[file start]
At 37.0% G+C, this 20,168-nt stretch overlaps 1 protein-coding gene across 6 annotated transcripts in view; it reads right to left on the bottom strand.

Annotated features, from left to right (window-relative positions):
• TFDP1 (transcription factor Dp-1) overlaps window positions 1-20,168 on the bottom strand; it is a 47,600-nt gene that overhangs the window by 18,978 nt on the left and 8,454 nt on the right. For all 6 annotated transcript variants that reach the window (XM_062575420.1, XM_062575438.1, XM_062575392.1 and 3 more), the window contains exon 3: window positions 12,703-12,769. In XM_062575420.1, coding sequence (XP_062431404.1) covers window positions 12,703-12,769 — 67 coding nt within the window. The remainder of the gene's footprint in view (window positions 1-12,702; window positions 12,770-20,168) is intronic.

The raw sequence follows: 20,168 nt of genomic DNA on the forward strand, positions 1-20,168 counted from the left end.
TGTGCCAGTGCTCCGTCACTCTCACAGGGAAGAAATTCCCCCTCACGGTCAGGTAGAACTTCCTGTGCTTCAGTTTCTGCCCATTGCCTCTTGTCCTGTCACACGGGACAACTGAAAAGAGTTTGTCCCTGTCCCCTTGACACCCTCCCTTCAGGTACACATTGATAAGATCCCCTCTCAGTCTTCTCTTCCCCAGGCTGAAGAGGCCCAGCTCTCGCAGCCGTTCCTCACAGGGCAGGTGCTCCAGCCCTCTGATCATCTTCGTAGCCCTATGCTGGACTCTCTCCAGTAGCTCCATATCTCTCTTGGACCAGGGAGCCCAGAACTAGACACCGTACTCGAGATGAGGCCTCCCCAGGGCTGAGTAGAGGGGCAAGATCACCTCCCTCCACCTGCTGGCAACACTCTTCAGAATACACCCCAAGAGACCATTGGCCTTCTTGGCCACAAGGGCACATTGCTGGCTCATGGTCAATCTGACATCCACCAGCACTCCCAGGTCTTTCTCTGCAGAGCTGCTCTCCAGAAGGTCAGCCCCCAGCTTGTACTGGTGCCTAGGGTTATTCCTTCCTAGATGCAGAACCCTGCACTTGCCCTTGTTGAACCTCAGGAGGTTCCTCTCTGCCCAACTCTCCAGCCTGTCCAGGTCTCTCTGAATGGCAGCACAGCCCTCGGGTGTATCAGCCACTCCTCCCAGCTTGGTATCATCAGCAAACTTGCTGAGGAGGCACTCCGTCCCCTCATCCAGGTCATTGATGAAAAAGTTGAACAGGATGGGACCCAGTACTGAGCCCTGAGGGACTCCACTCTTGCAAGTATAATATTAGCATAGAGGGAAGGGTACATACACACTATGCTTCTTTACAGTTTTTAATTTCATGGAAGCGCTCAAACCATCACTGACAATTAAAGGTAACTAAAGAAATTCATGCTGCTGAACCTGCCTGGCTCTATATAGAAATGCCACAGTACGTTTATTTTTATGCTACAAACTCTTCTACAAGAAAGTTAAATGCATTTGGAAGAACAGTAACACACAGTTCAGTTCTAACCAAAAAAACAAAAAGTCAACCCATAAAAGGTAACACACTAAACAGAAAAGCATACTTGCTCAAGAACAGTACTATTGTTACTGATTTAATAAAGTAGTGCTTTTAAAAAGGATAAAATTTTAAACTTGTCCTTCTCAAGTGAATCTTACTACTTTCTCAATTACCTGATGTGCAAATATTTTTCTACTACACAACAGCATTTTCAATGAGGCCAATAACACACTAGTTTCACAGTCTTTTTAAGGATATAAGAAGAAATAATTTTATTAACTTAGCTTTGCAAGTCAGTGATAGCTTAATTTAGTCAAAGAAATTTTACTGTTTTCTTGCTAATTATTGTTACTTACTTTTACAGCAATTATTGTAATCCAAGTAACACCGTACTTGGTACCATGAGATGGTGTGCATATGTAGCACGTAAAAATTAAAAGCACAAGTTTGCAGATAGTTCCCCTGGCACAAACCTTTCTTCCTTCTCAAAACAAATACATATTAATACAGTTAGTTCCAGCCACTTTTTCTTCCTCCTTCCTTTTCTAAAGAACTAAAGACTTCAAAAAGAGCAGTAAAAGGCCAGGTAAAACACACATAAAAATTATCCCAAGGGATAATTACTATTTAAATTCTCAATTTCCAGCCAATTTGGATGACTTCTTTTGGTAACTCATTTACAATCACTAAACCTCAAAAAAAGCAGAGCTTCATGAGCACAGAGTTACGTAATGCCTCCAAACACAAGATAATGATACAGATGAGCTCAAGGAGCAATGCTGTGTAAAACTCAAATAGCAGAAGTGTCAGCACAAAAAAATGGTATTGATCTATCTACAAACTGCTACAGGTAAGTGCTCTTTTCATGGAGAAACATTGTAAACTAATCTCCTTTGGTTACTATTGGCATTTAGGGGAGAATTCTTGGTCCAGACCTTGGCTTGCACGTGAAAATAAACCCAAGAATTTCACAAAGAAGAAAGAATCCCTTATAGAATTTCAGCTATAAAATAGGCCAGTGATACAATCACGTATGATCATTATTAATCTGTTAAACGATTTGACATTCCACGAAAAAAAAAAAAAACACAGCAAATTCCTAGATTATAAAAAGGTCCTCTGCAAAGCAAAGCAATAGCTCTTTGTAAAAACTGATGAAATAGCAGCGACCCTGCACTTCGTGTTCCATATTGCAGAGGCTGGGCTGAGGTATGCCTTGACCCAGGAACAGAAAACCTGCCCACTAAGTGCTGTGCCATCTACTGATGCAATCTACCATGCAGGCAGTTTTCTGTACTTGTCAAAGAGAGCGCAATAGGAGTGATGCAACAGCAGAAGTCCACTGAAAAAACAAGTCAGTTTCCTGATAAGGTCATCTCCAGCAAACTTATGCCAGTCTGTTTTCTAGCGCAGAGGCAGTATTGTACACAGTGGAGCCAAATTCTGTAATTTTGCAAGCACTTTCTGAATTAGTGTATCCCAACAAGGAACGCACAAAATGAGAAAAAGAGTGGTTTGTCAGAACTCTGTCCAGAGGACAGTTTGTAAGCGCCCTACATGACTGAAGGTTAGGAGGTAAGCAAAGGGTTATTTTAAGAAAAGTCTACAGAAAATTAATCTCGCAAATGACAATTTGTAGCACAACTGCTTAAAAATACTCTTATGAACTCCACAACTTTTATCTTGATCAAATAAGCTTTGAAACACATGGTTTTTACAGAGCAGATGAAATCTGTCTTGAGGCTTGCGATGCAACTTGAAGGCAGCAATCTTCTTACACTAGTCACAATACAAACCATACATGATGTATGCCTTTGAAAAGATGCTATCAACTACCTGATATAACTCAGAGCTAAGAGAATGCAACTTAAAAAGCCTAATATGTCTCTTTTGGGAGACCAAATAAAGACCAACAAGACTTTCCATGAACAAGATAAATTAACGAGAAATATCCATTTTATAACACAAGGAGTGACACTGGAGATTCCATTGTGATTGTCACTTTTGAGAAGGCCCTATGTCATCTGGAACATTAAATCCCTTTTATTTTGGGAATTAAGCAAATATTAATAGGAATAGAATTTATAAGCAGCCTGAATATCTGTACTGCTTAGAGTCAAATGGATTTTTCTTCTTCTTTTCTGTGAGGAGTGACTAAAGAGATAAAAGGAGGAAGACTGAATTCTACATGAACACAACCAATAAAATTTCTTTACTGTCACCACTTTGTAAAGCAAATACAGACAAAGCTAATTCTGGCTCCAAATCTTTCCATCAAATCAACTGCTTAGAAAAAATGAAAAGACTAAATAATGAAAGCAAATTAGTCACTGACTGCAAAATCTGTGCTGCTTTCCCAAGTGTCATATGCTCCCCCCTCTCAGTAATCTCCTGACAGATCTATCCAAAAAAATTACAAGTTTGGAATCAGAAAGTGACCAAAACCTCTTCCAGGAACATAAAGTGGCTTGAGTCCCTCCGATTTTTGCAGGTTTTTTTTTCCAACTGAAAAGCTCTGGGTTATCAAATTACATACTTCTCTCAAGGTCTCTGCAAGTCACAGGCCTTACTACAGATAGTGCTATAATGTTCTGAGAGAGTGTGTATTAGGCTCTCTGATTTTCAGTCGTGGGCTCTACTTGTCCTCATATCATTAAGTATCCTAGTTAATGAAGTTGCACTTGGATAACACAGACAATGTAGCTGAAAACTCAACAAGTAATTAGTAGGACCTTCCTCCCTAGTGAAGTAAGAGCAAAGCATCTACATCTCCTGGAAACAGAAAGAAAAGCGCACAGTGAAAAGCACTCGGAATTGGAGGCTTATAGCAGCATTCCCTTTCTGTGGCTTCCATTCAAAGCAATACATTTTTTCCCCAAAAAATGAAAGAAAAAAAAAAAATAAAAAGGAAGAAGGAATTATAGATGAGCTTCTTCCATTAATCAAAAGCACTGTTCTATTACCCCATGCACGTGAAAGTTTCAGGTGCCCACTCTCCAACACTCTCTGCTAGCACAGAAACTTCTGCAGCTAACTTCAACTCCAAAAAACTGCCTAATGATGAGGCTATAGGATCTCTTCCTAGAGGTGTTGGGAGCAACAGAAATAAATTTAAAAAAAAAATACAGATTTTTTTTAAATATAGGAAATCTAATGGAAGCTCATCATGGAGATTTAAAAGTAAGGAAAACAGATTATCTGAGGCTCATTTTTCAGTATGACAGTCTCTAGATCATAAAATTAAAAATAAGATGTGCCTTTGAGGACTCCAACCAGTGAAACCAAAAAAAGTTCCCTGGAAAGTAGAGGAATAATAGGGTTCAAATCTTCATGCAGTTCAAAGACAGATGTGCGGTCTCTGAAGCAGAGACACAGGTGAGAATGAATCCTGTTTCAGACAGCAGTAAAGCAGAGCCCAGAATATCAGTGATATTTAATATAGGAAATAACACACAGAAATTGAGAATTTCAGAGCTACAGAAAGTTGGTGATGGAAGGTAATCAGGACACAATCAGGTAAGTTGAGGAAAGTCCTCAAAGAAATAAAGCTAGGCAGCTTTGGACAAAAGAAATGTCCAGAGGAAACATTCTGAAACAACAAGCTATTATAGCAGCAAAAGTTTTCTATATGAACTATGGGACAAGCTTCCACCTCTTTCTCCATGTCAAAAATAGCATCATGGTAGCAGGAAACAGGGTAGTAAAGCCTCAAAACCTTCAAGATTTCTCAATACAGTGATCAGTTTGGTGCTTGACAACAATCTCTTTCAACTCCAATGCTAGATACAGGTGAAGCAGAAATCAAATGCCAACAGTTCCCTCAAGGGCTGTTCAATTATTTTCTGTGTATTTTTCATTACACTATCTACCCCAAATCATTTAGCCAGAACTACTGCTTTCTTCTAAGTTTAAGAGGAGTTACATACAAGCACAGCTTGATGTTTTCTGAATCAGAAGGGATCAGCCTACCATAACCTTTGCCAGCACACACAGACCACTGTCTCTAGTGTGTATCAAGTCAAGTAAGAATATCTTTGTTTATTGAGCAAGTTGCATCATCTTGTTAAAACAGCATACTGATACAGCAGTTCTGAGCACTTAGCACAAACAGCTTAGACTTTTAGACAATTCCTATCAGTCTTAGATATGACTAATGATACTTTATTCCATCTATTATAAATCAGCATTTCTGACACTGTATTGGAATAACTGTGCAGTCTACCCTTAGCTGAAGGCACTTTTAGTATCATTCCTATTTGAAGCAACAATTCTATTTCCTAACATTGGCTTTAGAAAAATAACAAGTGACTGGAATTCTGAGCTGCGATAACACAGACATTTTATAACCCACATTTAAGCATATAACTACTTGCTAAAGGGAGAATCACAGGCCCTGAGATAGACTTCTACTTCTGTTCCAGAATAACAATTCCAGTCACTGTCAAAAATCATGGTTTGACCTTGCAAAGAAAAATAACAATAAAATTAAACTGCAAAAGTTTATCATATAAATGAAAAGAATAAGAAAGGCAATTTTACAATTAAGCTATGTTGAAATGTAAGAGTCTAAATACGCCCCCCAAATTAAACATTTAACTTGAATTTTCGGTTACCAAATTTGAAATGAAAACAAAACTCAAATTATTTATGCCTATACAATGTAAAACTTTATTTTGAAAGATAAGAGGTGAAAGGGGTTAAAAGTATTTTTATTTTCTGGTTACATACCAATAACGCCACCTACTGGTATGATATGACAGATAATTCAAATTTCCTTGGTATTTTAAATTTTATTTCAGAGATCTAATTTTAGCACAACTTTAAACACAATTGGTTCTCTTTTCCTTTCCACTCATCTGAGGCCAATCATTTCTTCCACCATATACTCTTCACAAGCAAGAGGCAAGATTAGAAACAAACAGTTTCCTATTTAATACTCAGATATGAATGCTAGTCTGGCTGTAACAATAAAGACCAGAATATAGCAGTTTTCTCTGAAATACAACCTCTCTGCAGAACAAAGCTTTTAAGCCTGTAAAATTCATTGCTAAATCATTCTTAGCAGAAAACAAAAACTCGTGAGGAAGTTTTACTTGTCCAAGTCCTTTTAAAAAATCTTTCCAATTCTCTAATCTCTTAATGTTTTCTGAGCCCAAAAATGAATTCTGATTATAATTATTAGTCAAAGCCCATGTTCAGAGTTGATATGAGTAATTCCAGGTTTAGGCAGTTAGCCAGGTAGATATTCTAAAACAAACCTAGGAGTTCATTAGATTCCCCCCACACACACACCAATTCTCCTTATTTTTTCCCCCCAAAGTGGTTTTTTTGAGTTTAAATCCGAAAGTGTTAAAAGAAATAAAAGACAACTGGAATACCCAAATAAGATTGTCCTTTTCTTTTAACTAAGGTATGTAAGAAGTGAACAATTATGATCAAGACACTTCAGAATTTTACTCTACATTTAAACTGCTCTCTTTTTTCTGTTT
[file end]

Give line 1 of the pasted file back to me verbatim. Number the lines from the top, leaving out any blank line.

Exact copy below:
At 37.0% G+C, this 20,168-nt stretch overlaps 1 protein-coding gene across 6 annotated transcripts in view; it reads right to left on the bottom strand.